Thank you for taking the time. Thank you for your life of service to role of being a teacher, or coach, or youth pastor. Thank you for your life of love for a greater purpose. Thank you that I could be a result of your legacy (or I’m sorry because…you never know).
In no particular order, I’ll start with Dean Lagasse. I met Mr. Lagasse when I was, maybe, in fourth grade. He was a summertime day camp counselor at my school, who later was my P.E. teacher, who later was my football coach, who later is just a great man I would call a friend. I am happy to see him when I am in town and attend my home church. Mr. Lagasse, whether he meant to or not, showed me how to love by being a parent to his step kids, and, later, heaping adoration on his own daughter. He praised my athletic abilities, encouraging me to excel, and showed me that I have to work for my spot. He did that by cutting me from the baseball team in seventh grade. There was no easy way in. You gotta work for it.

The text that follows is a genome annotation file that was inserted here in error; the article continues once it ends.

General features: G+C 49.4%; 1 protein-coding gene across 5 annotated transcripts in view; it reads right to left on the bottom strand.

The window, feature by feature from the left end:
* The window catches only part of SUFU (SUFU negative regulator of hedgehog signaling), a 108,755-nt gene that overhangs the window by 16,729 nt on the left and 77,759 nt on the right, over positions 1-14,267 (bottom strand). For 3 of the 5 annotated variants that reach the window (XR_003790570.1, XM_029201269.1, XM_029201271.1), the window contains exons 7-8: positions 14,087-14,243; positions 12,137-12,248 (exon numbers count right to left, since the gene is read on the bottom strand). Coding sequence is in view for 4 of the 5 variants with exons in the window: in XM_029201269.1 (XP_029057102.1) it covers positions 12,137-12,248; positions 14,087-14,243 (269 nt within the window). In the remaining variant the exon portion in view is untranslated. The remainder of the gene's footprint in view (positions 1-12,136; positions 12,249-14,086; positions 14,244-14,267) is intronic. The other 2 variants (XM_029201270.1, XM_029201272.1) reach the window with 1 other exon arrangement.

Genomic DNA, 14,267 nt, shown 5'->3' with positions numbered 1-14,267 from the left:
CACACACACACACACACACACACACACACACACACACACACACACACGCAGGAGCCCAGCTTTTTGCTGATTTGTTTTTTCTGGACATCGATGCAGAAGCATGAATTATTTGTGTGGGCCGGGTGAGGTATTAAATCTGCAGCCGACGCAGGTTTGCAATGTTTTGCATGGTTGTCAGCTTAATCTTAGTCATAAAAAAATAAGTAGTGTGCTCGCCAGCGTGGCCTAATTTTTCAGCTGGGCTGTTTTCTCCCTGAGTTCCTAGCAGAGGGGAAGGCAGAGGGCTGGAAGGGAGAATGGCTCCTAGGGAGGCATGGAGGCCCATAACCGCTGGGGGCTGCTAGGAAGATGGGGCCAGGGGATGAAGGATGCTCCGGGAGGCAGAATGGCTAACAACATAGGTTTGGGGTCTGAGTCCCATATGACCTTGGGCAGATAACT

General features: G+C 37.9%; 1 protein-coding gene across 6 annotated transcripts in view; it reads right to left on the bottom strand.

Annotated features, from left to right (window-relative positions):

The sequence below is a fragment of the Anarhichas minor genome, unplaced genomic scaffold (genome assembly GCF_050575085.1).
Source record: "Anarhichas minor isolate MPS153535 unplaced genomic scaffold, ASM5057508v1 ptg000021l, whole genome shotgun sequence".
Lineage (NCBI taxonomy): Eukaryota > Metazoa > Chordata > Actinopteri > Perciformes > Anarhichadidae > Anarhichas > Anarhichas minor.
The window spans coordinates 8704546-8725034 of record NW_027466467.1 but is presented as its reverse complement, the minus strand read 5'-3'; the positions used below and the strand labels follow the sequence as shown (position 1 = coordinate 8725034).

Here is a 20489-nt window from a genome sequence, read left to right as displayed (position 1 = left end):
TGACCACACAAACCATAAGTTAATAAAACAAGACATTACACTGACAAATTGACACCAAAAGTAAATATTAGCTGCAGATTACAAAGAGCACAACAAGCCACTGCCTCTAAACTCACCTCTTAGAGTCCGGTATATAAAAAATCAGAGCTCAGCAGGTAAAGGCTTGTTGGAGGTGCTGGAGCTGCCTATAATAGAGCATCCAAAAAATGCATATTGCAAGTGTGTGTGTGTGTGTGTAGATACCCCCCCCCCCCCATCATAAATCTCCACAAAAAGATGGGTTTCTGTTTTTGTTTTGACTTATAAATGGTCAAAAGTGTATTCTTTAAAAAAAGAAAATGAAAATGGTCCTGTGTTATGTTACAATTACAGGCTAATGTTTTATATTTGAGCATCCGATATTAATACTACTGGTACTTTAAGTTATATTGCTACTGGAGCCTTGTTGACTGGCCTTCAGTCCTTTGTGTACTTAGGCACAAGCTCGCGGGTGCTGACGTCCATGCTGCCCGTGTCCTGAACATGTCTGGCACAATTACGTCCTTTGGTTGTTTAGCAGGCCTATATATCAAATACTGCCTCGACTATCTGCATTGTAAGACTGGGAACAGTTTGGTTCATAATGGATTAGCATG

Mr. Lagasse, Dean, thank you for your love and service to the King. Thank you for your sacrifice to teach students like me. Whether you knew it or not, your example made a great impact in my life.
Before I was in Tom Nare’s class, all of my teachers were women, which was noteworthy only because I had to wait until fifth grade to be have a male teacher. I finally was able to be a student in his class, and he was legendary. Right now, I can’t even remember what was so noteworthy about looking forward to being in his class, but I know we all wondered and hoped to be a student in his classroom.